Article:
The Great Through The Small

There are these lines from the handsome edition (designed by Tim Inkster and typeset at The Coach House and published by Exile Editions) of Gwendolyn MacEwen's translation of Helen, a poem by Yannis Ritsos, these lines that take on the mystery of what is remembered...

Now and again I can still sense that aroma — I mean, I remember it;
isn't it strange? — those things we usually consider great, dissolve, fade away —
some other things remain, unimportant, meaningless things; I
     recall seeing one day
a bird perching on a horse's back; and that baffling thing
seemed to explain (especially for me) a certain beautiful mystery.
And between these two observations is a description of a necklace sent to Helen. The necklace which our speaker claims as being forgotten came to her after the slaughter of Clytemnestra, a necklace she never wore but is able to describe in minute detail "made / from small golden masks, held together by links / from the upper tips of their ears". What would appear to be a dichotomy between the great and the meaningless becomes upon closer examination a relation of accessibility: access to the great comes through remembering small details. It is all that remains.

And so for day 1184

From Framework to Frame

Amusing anecdote.

Jonathan Warren. "The Lessons of the Living Dead: Marcel's Journey from Balbec to Douville-Féterne in Proust's Cities of the Plain: Part Two". Studies in 20th Century Literature Volume 19, Number 2, Summer 1995.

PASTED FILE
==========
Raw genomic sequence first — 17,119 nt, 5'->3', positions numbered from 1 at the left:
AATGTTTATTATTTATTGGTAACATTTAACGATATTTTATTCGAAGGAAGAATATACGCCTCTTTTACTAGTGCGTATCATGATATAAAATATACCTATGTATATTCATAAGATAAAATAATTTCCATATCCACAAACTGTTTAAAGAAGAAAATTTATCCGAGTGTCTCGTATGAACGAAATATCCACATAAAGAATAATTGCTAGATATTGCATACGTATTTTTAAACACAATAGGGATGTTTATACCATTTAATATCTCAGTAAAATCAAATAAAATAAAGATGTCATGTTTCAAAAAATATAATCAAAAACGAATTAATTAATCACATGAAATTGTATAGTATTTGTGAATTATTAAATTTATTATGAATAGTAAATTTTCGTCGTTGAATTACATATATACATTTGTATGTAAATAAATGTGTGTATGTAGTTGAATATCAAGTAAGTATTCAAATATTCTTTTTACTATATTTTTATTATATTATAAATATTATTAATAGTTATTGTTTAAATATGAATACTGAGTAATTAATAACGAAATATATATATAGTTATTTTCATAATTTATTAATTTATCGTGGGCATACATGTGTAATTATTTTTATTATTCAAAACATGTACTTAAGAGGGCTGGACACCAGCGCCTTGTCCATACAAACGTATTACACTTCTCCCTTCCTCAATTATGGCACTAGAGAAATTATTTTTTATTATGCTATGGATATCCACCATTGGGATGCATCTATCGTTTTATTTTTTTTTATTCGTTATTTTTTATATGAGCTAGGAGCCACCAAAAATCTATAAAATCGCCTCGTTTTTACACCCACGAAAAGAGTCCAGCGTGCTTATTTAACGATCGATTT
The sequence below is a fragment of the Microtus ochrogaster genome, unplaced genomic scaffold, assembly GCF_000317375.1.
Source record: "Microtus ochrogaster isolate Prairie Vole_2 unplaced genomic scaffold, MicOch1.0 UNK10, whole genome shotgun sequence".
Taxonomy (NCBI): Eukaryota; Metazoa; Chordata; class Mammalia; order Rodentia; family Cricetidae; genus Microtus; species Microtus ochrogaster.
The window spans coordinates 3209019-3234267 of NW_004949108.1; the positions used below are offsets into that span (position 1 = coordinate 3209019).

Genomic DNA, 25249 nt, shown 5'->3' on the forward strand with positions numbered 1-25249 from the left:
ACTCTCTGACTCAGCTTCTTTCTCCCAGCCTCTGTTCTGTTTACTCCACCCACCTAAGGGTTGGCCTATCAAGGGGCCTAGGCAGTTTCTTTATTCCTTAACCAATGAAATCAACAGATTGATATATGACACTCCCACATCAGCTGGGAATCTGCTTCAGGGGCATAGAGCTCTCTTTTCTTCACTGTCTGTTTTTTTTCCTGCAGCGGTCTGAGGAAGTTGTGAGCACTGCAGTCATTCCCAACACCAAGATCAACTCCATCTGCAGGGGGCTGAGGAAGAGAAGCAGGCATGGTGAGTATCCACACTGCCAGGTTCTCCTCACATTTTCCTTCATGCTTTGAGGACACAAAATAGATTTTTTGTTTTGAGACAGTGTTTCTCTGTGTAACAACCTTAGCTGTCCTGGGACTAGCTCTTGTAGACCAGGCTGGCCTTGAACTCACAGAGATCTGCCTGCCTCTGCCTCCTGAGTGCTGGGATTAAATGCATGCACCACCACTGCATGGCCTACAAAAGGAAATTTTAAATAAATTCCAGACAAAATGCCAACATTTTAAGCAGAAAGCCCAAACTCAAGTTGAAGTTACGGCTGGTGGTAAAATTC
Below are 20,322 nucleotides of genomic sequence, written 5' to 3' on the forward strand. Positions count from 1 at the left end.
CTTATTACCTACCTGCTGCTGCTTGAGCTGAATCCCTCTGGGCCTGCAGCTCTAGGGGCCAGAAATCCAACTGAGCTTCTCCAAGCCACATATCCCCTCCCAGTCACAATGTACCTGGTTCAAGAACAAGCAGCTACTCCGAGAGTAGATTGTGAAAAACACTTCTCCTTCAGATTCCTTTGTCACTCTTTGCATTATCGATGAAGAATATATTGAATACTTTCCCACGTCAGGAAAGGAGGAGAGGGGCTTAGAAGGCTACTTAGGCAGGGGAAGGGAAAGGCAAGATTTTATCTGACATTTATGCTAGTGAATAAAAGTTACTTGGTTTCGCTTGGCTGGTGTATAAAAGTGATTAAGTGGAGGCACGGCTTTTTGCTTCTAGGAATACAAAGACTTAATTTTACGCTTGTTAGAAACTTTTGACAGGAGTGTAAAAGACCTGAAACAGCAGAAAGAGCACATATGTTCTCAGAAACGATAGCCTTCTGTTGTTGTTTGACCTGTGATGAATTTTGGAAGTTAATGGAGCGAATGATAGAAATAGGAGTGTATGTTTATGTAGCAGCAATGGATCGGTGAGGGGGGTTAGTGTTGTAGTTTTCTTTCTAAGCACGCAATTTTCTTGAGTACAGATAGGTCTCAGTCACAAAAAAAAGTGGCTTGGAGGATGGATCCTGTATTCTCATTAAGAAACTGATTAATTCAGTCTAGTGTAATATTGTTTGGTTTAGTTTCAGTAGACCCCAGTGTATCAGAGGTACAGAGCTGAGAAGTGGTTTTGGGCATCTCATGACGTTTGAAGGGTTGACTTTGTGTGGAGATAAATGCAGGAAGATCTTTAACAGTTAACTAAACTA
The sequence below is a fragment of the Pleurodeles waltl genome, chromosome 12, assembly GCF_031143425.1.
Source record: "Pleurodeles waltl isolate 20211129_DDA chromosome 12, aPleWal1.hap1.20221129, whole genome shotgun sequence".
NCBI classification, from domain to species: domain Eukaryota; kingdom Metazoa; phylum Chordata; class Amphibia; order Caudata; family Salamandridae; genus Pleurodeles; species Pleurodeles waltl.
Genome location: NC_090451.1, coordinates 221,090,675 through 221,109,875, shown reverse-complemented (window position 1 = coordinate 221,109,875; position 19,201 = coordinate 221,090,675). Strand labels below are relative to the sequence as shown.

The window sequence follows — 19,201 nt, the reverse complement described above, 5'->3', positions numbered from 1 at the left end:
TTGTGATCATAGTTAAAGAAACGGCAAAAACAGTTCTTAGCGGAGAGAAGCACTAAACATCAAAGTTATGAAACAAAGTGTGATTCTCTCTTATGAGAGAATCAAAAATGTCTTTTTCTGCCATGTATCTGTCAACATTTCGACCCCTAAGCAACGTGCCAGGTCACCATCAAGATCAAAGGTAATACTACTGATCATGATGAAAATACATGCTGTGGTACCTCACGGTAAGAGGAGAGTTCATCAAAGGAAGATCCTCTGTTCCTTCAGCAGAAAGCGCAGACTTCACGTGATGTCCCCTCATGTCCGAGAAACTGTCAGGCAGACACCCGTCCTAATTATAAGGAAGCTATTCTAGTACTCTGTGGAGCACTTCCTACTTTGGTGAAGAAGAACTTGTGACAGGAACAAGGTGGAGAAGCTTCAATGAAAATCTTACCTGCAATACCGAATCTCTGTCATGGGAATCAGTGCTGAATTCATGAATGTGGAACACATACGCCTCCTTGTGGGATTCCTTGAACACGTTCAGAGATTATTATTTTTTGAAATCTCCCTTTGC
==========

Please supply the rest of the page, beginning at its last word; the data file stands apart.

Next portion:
Note 5

I am grateful to Fran├žois Lachance who first suggested the alignment of Lot's wife and Kristevan statuary character to me.
How I did so involved a wee bit of mischief. I was one of the translators of Julia Kristeva's lectures for the Special Seminar in Comparative Literature: Proust and Perceptible Time held at the Centre for Comparative Literature, University of Toronto, in 1992. I dutifully translated but added a running set of footers (very easy to do in a document-centred program like Wordperfect; less so in a page-centred program like Microsoft Word). Sometime later I published those running footers as lines in a poem called Metropole in Tracking the Remembrance of Touch. The lines reference Lot's wife as "but a pile / of dysfunctional electrolytes / the unnamed wife" and make of her a forerunner of Antigone who also is not named in the poem. The poem also plays with the notion of foreclosure. As I recall Jonathan was a student in the seminar and liked the trick with the footers and he very kindly sent me an autographed off-print of his article which has surfaced among my Proust books and led me to recall those days of the early 90s where and when we worked the interstices.

And so for day 1183

Directions Separations

In this odd little text set in courier there is a neat trick of severing words with «guillemets» (French quotation marks). There are only two instances.

(details, the rest

s » weep
The next and final instance swerves almost to rewind.
I was s « aying
what is interesting is that in this boundary challenging use of quotation (never really opening or closing) nathalie stephens in Species: Ex(hib)it is working through a kind of s ‹ addness to arrive at yes and affirmations and a set of ampersands & & & built upon syllables so s ‹ light and labile

And so for day 1182

Fluctuations in Verbal Moods

What struck me in the poetry of Alice Burdick is the mixing of verbal moods. She shifts within one poem or another between the indicative and the imperative. I will not quote her but will note here that the title of one of her collections (Flutter) can be read both as a noun describing a type of action and as a verb inciting us to that action. Instead here is a little homage.